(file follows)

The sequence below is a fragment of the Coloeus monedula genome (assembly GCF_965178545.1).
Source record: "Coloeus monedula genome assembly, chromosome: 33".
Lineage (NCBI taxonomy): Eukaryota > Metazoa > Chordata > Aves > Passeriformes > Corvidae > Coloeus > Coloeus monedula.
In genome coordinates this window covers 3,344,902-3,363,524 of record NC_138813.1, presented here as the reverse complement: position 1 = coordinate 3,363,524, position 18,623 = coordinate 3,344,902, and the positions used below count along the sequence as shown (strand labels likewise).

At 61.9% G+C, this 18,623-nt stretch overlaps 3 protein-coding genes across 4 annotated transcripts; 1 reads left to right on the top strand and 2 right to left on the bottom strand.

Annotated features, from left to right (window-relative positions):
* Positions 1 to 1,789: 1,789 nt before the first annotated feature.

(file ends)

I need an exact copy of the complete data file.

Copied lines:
The sequence below is a fragment of the Coloeus monedula genome (assembly GCF_965178545.1).
Source record: "Coloeus monedula genome assembly, chromosome: 33".
Lineage (NCBI taxonomy): Eukaryota > Metazoa > Chordata > Aves > Passeriformes > Corvidae > Coloeus > Coloeus monedula.
In genome coordinates this window covers 3,344,902-3,363,524 of record NC_138813.1, presented here as the reverse complement: position 1 = coordinate 3,363,524, position 18,623 = coordinate 3,344,902, and the positions used below count along the sequence as shown (strand labels likewise).

At 61.9% G+C, this 18,623-nt stretch overlaps 3 protein-coding genes across 4 annotated transcripts; 1 reads left to right on the top strand and 2 right to left on the bottom strand.

Annotated features, from left to right (window-relative positions):
* Positions 1 to 1,789: 1,789 nt before the first annotated feature.